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Poul Holm Trinity College Dublin

Poul Holm Trinity College Dublin

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Poul Holm Trinity College Dublin

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  1. The METRIS Report: Future Agendas for Social Sciences ResearchMonitoring Emerging Trends in Research in Socio-economic Sciences and Humanities In Europe Poul Holm Trinity College Dublin

  2. EU Framework context • Mission-oriented / Diffusion-oriented • Research priorities / Grand challenges • Targeted SS(H) • (these) “targeted socio-economic research activities aim at elucidating decision-making in future by developing a shared knowledge base on the challenges facing Europe” (Council decision for TSER Programme 1994)

  3. Anneli PAULI

  4. Chapter 1 Introduction • METRIS: The primary purpose to identify important emerging trends in SSH research • not an exercise in mapping aimed at an exhaustive picture • Rather, an exercise in judgement, and as such was conditioned by the composition of the expert group

  5. Priority areas FP7 + • Growth, employment and competitiveness in a knowledge society • Combining economic, social and environmental objectives in a European perspective • Major trends in society and their implications • Europe in the world • The citizen in the European Union • Beyond FP7: cross-cutting trends • recommendations for further action • The report does not cover the important contribution of SSH to the other nine themes of FP7 although overlapping interests may be identified

  6. Chapter 1 How do we identify a trend? By means of informed guesswork which identifies • Major trends in society: • Socially/politically recognised problems • To which degree are they being picked up by research? • Major trends inresearch • Academic problems • Are they socially relevant?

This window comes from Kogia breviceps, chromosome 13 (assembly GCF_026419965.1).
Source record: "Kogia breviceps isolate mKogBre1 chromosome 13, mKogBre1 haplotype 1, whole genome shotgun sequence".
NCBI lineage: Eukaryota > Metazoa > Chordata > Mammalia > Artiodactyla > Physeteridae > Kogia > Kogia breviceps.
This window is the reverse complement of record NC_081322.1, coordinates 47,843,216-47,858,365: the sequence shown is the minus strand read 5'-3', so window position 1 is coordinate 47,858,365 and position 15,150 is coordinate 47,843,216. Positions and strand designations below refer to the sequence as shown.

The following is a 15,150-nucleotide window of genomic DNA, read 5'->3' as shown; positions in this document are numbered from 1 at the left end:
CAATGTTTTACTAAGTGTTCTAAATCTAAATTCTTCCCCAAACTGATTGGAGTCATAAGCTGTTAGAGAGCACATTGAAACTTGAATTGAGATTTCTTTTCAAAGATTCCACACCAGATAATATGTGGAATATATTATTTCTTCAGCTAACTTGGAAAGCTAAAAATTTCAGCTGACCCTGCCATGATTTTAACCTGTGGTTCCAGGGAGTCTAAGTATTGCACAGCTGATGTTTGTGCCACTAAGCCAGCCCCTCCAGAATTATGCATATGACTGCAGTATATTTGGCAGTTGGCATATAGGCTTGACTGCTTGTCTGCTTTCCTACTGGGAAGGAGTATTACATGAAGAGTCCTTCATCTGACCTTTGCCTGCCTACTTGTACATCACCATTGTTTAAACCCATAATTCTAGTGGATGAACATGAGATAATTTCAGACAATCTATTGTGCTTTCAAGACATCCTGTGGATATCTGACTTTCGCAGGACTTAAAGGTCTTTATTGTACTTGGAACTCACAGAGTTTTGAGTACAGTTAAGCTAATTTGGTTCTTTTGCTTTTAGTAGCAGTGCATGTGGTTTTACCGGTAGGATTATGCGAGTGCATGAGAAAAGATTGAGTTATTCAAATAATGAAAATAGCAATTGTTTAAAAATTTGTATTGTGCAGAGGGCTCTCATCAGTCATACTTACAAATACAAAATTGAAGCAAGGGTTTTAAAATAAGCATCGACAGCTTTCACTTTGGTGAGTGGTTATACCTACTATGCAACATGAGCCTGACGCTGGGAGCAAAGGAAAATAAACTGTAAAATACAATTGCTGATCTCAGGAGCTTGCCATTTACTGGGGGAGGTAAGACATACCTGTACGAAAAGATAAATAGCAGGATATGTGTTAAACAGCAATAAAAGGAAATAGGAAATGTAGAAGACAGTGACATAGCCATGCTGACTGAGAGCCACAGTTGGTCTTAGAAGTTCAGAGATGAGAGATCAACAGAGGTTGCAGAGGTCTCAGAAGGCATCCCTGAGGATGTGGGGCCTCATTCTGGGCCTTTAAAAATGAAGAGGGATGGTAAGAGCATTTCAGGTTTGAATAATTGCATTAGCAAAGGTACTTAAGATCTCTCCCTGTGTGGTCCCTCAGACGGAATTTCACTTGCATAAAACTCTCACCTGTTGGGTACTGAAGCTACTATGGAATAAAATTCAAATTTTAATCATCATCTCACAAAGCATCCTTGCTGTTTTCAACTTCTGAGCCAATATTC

7. Chapter 3 Growth, Employment and Competitiveness in a Knowledge-Based Society • The study of innovation will remain high on the agenda • in particular analyses focusing on the institutional and social dimensions of innovation and creativity • The emphasis placed on the role of intangibles in the so-called knowledge economy will increase researchers’ interest in • human, social and cultural capital • in the experience economy • in measures of value • Social welfare as a productive factor • With the current economic crisis issues of financial stability and economic governance are also coming back to the fore.

  8. Chapter 4 Citizenship • How are societies kept together? • Research will maintain a focus on issues of constitutionalism and formal citizenship • New focus on the proliferation of different types of citizenship • religious, sexual, scientific, biological citizenship • New forms of participation in the public sphere, and new participant subjects – such as corporations • Researchers increasingly understand citizenship by analysing its limits or its confines and by looking at non-citizens